In the next three years, Semilla Nueva can make real progress on the greatest challenge to alleviating poverty and malnutrition in Guatemala: the productivity of very small farms.  By 2015 it could bring Guatemala into the world pigeonpea market, potentially worth tens of millions of dollars a year.  This one crop could jump income 25-30 percent on small farms, the threshold for “farmer to farmer” innovation to take hold widely.  That will be the subject of our next post on Guatemala.




Wednesday, September 4, 2013

Guatemala #9: Anne Barkett, A Champion for Guatemalan Women

The week of August 20, 2013, was Anne Barkett’s goodbye tour of the villages and families with whom she has lived on the Pacific Coast of Guatemala for the last 18 months.  She is full of good cheer and is replacing herself with Jennifer Erito, a Guatemalan, which is a great step.  Nonetheless, deciding to leave has been hard for Anne who has become something of a champion of Guatemalan women.

Anne is the blond on the back row, center left, on her last day in one of the villages.

When she graduated from Seattle Pacific University, Barkett bought a one-way ticket to Argentina.  A job on a farm proved to be a disaster; she lived in an ashram for a time; worked in an orphanage, all in Argentina; and took a job as a nanny in London, thinking she might be finished with Latin America.  “But I couldn’t get it out of my head,” she says, and soon was
working with the Mennonites at Tzacani in the Alta Verapaz region of Guatemala.  There she lived with a Kekchi family, learned Q’iche, one of the Mayan languages, and became a nutrition specialist. 
Since February, 2012, Barkett has been the food security specialist for Semilla Nueva, spending most nights in the homes of small farm families and her days teaching nutrition in the coast’s often 95 degree weather.  Guatemalan children have the worst nutrition in the Western Hemisphere, she often writes.  To correct this she and Semilla Nueva have promoted the planting and eating of three foods not regularly seen in the Guatemala diet:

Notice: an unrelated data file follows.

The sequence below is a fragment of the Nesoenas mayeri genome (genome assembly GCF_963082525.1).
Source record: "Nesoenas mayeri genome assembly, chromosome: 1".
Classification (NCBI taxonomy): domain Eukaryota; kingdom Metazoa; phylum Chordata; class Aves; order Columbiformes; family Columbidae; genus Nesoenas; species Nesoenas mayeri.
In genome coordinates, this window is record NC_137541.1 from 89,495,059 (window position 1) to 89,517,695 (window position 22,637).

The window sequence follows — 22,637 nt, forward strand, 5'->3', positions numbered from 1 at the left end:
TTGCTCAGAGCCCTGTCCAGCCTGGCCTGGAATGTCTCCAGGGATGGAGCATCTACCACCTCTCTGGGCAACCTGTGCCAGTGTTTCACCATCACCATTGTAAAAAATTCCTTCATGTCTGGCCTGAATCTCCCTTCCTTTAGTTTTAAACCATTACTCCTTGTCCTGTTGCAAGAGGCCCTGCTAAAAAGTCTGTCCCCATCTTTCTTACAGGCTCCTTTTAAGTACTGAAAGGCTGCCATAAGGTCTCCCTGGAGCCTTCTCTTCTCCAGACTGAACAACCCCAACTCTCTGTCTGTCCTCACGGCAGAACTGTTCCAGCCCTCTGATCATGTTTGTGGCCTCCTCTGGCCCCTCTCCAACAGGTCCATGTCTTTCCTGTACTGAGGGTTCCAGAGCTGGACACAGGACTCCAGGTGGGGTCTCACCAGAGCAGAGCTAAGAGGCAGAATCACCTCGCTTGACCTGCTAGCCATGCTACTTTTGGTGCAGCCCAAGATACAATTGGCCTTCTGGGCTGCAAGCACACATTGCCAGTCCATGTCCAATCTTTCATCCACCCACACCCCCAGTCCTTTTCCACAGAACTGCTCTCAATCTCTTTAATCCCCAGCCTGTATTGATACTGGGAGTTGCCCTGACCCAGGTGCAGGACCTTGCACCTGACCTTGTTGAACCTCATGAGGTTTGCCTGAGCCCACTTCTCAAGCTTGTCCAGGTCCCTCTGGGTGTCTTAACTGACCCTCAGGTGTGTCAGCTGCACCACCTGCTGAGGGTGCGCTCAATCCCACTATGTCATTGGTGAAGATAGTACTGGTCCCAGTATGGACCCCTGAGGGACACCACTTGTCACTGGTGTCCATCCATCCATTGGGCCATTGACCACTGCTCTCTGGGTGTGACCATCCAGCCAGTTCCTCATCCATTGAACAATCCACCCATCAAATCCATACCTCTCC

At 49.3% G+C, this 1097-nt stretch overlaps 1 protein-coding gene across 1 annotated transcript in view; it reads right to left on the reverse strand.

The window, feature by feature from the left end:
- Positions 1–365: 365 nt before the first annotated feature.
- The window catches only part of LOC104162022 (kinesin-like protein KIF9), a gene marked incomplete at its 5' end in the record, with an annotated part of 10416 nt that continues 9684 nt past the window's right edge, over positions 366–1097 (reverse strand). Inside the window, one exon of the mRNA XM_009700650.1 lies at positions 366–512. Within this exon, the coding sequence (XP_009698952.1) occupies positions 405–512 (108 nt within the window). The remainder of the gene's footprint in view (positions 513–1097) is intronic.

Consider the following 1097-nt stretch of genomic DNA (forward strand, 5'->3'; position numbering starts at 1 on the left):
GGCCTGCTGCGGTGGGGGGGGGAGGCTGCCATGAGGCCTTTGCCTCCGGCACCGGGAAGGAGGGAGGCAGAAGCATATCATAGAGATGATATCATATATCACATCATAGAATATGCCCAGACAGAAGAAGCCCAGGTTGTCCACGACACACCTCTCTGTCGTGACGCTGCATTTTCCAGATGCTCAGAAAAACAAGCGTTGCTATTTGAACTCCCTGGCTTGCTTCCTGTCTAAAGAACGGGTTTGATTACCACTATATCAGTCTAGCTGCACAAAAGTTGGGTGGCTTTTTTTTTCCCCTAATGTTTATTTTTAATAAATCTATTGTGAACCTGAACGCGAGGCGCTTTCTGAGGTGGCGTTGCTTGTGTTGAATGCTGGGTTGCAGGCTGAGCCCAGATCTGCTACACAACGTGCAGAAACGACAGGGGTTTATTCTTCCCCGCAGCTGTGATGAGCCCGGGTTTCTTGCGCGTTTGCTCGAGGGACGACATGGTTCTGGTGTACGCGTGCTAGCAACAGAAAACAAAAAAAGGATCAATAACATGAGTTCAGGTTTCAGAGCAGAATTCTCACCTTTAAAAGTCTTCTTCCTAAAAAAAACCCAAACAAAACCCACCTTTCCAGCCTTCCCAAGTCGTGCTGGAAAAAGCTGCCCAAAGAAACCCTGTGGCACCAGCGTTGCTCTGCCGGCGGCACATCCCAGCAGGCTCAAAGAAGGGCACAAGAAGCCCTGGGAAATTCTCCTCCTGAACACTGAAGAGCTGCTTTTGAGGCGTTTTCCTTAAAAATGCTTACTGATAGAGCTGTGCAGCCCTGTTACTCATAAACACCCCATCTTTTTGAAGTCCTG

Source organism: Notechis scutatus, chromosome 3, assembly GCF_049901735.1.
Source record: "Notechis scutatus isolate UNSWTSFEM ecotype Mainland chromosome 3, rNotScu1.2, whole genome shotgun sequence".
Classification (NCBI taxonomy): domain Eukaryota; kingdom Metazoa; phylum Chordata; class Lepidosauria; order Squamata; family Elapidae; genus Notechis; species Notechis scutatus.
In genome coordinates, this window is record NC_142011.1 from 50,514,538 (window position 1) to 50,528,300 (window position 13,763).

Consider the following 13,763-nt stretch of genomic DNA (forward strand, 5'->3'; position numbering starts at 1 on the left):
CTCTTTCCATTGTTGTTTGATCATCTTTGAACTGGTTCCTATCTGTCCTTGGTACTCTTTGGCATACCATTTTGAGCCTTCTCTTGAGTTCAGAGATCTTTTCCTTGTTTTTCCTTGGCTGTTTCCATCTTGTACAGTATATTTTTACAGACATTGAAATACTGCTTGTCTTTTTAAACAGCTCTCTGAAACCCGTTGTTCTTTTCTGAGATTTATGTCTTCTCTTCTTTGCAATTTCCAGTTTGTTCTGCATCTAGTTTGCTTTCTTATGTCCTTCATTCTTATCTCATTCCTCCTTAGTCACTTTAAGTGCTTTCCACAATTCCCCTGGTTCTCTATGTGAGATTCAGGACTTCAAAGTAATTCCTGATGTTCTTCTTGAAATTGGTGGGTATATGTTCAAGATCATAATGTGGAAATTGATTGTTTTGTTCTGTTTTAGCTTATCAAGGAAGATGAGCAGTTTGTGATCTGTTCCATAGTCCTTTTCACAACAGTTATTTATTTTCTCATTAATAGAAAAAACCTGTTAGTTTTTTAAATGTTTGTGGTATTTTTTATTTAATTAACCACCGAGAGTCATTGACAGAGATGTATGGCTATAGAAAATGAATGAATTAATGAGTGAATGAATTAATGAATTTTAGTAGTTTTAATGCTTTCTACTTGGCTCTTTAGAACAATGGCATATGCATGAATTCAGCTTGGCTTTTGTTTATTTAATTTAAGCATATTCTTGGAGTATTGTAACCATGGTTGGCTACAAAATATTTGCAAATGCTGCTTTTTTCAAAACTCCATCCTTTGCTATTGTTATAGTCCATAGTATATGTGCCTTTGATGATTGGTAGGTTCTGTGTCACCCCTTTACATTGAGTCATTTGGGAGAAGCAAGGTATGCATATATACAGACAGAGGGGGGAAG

l. Quality Protein Maize or QPM corn.  It is much more nutritious than traditionally-planted corn: rich in calcium, iron, vitamin A and protein.  Her recipes emphasize eating it in the young or elote stage.

          2. Chaya, or tree spinach.  Chaya is a tall shrub which is native to Guatemala and was eaten in earlier times but then fell out of common use.  Now it is being actively cultivated and made part of everyday recipes.

          3. Pigeonpeas.  This is Semilla Nueva’s new crop, the first few hundred pounds having been grown last year.  It has all the nutritional value of peas and beans and can be planted together with corn and sesame, plus its nitrogen-fixing properties improve the soil for future years.  Called gandul in Guatemala, it is a staple in India where it has been cultivated for 4,000 years and is now grown in east Africa.

          Anne has developed a large, attractive recipe book blending these three crops with traditional ingredients.

          On the day Julia and I tag along, we visited a family notable for owning the neighborhood molino.  A molino is a high-pitched machine that grinds corn in a hurry, replacing the ancient stone-against-stone system
that goes back to ancient times.  For about 12 cents, anyone in the neighborhood can use it at any hour of the day.

          Today’s recipes are for recado and sopa de arroz.  The recado is made by roasting garlic, sesame and pumpkin seeds and is prepared with tomatoes.  Raisins, chili and chocolate can be added and all this can be rolled into tortillas or served in a bowl. The soup is prepared with tomatoes, red peppers, onion and carrots.  Today's main course has been prepared with a generous portion of pigeonpea or gandul. 

          Corn was the staple of the Aztec and Inca civilizations and remains so today in Central America.  Corn is ground into a dough called masa.  Making a round, flat tortilla out of a handful of masa is not a simple matter, as I learned.

          Guatemala is a classic gender stereotype society.  We saw no women in the fields.  Men appear in eating areas to eat.  I was challenged to make a tortilla and the women thought it was hilarious.  Men never do this.  Mine turned out looking more like amoebas than tortillas. 

Pigeonpeas or gandul being made into dough the traditional way.

Above, Julia tries rolling corn and pigeonpeas using what looks like a cylindrical rolling pin of lava on a base of the same material--the instrument tens of millions have use to make tortillas for thousands of years.  They are cooked quickly on a griddle, the same way in household after household.

          As the morning rolls on, women roll in with their children, there is much laughter and joking and before long lunch is served. 

Anne tells one woman, Margarita, that with all the good food she is now eating her soon-to-be- born baby will come out good and strong. “Yes,” she replies, “and maybe it will come out white too.”  Guatemalans believe babies are influences by whom their mother hangs out with, or even looks at, prior to birth. 

          Anne announces her departure and introduces Jennifer, an attractive, animated and delightful woman who will replace her and who speaks briefly. 

A woman named Dina responds for the group:  “We thank God for Anne and for her sharing so much with us.  We thank Semilla Nueva for teaching us about gandul and chaya.  May God bless everyone for being here.”